allowed for exploring starts. Four exploration heuristics were evaluated: (1) random selection, (2) greedy selection, (3) epsilon-greedy selection, and (4) softmax selection. Of these four methods for exploring starts softmax selections performed best.

Finally, three other variations on the algorithm were tested. First, bootstrapping the update target resulted in decreased performance. Second, using an every visit MC target (cf. [19]) for updates instead of an n-step target gave a small increase in performance for small state spaces but a large decrease in performance in large state spaces. And third, modifying the algorithm to only use value observations from the most recent policy iteration (i.e., clearing between line 8 and 9 in Algorithm 2) resulted in decreased performance across the board.

Iv Numerical Experiments

Fig. 2: The initial starting positions of the red and blue forces in one of the 36 generated matches. These engagements occurred on flat, open terrain inside an area of 340 by 340 meters.
Fig. 3: Two t-SNE plots were generated. The left represents expert kernel expectations (cf. Equation 2) which we call behavior due to it being directly calculated form observed behavior. The right represents reward functions learned from the expert kernel expectations on the left.

Using the above algorithms three experiments were performed to explore the strengths and weaknesses of using IRL to analyze strategic behavior. To drive these experiments 36 matches involving combat engagements between two opposing forces (referred to as red and blue) were simulated using a gaming combat simulator. In each match both forces were comprised of three fireteams containing three to four AI controlled players each. Matches always occurred in an open field, and the amount of initial space separating the forces was varied slightly (see Figure 2 for an example starting position in an match). At a low level players were controlled by the native AI within the combat game. At a high level forces were nudged to follow one of three strategies: assault, flank or fallback. The red force always assaulted while the blue force assaulted 12 times, flanked 13 times and fellback 11 times. Summary statistics for the data can be found in Table I.

During the 36 simulated matches the location of every AI player, which side they were on, and their health was recorded every 3 seconds. These observations were stored and used during IRL analysis to construct expert state trajectories. Because the IRL algorithm used kernel methods we needed to define . In this analysis, was a similarity kernel that mapped pairs of states to real numbers between 0 and 1 with pairs of similar states mapping closer to 1 and pairs of dissimilar states mapping closer to 0. When determining the similarity of two states considered the minimum distances to blue and red forces, the maximum distances to blue and red forces, and the angles of fire between blue and red forces.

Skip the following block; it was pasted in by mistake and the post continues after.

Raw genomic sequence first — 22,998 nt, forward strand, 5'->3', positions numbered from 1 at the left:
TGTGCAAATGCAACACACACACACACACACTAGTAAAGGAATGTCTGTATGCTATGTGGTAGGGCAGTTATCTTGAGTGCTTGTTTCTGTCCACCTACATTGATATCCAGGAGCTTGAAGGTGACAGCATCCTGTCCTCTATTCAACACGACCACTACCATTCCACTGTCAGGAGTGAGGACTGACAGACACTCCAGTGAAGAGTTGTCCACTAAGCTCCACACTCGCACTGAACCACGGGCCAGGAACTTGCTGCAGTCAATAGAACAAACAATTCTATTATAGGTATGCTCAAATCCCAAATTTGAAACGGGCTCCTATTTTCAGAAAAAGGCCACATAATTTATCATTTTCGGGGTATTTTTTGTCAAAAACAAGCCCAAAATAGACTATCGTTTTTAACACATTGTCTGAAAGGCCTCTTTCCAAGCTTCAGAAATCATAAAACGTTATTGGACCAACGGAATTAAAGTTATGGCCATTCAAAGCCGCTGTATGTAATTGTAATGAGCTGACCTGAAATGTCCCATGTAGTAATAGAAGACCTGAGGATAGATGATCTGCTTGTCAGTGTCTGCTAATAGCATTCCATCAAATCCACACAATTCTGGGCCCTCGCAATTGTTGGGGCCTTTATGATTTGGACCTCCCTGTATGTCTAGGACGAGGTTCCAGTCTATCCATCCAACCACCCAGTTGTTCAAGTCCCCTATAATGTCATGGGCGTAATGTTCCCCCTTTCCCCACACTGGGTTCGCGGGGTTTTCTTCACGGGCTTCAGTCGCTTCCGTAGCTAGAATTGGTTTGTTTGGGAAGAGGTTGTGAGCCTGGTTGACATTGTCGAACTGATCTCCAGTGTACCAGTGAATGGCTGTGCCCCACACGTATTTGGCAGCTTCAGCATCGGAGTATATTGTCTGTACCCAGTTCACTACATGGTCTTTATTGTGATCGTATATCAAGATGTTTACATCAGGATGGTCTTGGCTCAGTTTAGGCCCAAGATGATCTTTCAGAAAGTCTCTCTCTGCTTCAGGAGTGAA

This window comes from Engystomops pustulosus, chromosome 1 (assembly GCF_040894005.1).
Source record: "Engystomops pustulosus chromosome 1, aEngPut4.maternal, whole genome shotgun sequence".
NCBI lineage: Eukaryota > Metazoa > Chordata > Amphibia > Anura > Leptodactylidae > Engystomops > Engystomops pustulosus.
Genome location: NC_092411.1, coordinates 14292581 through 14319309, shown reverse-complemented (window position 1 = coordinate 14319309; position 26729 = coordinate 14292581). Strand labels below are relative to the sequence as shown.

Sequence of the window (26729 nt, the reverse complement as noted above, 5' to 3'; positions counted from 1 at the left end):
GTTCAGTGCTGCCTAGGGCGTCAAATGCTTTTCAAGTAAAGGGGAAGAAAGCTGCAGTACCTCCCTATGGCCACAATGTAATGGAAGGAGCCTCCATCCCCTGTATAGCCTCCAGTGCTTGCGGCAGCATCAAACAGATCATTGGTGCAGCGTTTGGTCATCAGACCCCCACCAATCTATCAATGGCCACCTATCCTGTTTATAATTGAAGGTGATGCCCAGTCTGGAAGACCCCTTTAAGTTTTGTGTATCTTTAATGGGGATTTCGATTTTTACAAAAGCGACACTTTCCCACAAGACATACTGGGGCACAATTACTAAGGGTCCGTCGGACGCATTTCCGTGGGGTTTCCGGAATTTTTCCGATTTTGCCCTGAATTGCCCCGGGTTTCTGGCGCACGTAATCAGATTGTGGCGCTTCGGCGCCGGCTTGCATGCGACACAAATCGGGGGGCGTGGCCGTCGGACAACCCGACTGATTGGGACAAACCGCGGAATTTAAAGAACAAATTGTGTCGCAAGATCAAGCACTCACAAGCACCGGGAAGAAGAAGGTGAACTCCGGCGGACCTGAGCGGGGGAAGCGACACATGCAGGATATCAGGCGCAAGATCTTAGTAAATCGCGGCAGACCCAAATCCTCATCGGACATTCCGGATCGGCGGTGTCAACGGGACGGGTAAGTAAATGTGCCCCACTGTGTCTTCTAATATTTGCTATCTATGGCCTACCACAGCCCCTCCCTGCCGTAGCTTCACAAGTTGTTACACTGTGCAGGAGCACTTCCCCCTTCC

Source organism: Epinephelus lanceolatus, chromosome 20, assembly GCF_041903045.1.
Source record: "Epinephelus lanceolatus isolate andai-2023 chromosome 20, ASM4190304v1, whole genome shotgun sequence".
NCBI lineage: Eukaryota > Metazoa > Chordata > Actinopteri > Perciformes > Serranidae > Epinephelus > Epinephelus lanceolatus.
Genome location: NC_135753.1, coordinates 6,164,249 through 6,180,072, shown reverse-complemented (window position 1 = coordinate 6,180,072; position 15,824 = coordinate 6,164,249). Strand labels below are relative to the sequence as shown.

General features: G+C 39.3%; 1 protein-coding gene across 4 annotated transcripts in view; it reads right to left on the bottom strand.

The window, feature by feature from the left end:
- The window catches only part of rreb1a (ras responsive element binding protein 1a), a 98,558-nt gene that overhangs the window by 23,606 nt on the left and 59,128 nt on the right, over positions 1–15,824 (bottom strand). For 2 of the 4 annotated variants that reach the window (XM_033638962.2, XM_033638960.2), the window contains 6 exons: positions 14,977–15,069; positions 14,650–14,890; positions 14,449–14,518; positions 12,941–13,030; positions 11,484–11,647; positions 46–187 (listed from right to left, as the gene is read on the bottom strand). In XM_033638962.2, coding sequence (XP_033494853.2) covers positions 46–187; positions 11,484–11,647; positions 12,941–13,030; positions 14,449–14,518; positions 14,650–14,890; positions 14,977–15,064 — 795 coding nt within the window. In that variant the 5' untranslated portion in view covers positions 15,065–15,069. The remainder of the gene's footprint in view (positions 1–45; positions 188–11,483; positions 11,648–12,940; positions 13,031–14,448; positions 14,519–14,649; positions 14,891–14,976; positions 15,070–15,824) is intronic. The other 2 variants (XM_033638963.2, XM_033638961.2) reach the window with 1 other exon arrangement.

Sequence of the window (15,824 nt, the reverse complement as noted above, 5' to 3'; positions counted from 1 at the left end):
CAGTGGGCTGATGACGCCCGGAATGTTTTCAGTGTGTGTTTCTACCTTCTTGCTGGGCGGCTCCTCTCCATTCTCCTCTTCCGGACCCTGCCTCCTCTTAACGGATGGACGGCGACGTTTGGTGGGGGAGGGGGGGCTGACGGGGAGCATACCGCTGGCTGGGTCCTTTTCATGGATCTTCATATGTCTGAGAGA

In addition, to learn rewards from the above data using the algorithms in this paper the forward RL problem needed to be solved. To facilitate this a simplified MDP simulation was developed where we could take over individual agents and move them at will through any of the 36 pre-recorded matches. Our MDP was far simpler than the original simulation in that it only generated data at the same fidelity of the recorded observations and the environment did not respond differently to deviations in our controlled agent’s behavior.

Despite these huge simplifications IRL was still able to learn meaningful rewards. The full description of the states, actions and transition function in the simulated MDP environment are provided in Table II.

Using the 36 recorded data sets from the combat game, the kernel , and the simplified MDP it was then possible to both empirically estimate the kernel expectation for the expert policy (see Equation 2) in each data set as well as well as learn a reward function which generated a policy similar to the expert. Using these component, a labeled test was constructed for strategy identification experiments. The label was the blue force’s high level strategy directive, behavior was represented as the empirical kernel expectation for the blue force, and reward was represented as the kernel-based reward function learned via IRL for the blue force.

Three experiments were conducted using the strategy labeled data set: (1) see if a t-SNE plot would show visible separation of strategies with either the expert kernel expectations or reward functions, (2) see if unsupervised learning techniques would be able to cluster strategies with either expert kernel expectations or reward functions and (3) see if a classifier could be trained to identify strategy given either an expert kernel expectation or reward function.

To conduct the t-SNE experiment it was necessary to calculate a distance matrix for both the kernel expectations and the reward functions. This was done via the norm induced by . For example, if and then the distance between and was calculated as

The t-SNE plot generated from the distance matrices seemed to show slight visual improvements in strategy separation for reward functions over their subsequent expert kernel expectation (see Figure 3).